‘Learning Agility’

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21st April, 2023

Captain Sullenberger

was the pilot who became an instant hero that fateful morning in 2009 when he landed an aircraft with 155 people on board on the river Hudson.

And now, a movie, ‘Sully,’ re-creates that event, capturing the drama and the dynamics of decision-making under pressure.

As you might recall, two minutes after the plane took off from La Guardia airport that day, a bird hit caused both its engines to lose power.

The co-pilot was in command at take-off, but the moment Captain Sully saw the gaggle of geese in front of the windshield, and heard the shuddering sound of both engines shutting down, he instantly took charge of the plane.

He considered returning to La Guardia, landing at a nearby airstrip, but when both options didn’t seem workable, he decided to land the aircraft on the Hudson.

Within 208 seconds of the engines malfunctioning, the plane landed on the river — and all 155 lives were saved.

Captain Sully’s action is a prime example of a trait that is being viewed as a useful predictor of leadership success: learning agility.

Put simply, learning agility is knowing what to do when you don’t know what to do.

 Learning agility is, in essence, what you learn through experience in the school of hard knocks.

In his 1970 book, ‘Future Shock,’ American Author Alvin Toffler wrote that “The illiterate of the 21st century will not be those who cannot read and write, but those who cannot learn, unlearn, and relearn”.

What he was explaining was the learning agility definition. And he was way ahead of his time.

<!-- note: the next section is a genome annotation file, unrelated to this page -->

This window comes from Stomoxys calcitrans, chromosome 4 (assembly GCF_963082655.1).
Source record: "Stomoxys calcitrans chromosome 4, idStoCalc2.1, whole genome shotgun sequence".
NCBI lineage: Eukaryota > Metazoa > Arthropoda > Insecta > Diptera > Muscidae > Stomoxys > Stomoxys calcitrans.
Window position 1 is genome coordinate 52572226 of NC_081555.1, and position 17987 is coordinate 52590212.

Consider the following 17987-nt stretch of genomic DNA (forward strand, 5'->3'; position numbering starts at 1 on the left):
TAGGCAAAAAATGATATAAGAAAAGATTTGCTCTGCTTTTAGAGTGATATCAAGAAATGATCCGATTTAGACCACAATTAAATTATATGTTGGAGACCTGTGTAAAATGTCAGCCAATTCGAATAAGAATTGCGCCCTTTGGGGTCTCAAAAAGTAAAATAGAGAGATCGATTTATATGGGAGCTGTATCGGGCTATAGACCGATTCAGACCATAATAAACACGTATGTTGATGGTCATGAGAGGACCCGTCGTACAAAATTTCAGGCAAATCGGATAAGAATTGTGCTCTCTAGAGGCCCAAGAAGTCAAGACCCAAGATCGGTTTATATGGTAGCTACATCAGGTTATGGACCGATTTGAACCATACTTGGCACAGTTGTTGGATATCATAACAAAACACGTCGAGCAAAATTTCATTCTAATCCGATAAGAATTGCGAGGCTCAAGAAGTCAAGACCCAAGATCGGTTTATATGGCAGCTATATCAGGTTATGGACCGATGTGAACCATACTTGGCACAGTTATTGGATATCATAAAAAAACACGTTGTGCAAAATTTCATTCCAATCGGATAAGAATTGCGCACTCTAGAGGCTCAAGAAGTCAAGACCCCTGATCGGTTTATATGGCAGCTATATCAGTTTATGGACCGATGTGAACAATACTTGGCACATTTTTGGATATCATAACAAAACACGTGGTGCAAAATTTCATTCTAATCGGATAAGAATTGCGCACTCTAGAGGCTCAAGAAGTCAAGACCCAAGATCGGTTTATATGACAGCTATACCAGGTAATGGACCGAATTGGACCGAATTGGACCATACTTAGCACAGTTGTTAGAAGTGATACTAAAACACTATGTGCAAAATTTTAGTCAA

Today, this is a skill in high demand. Put simply, it’s the ability to be in a novel situation, not know what to do, and then figure it out anyway.

Why is this skill so important for companies? Could it be that they’re dealing with vast amounts of change, and need people who can learn, adapt and solve problems?

The best way to develop learning agility is to celebrate mistakes as a  learning opportunity.

If mistakes are considered taboo, people will develop a natural defensiveness when things don’t go as planned.

But the fact is, unless you’re Chuck Norris, completing a task perfectly the first time around is unlikely for most people. And agile learners, being excited about new challenges and comfortable with risk, are probably going to make mistakes. But, they’ll also fail fast and learn how to perform better next time.

Today, people will become incompetent in their current jobs if they don’t grow, adapt, and evolve to changing technologies and processes.

So, skills like learning agility are fast becoming the secret to success in the 21st-century workplace.

Laszlo Bock, former SVP of People Operations at Google in a recent interview with Thomas Friedman for the New York Times shared: “For every job, the No. 1 thing we look for is general cognitive ability, and it’s not I.Q. It’s learning agility. It’s the ability to process on the fly. It’s the ability to pull together disparate bits of information”.

Be an agile learner,

Learn, unlearn & relearn constantly & stay blessed forever.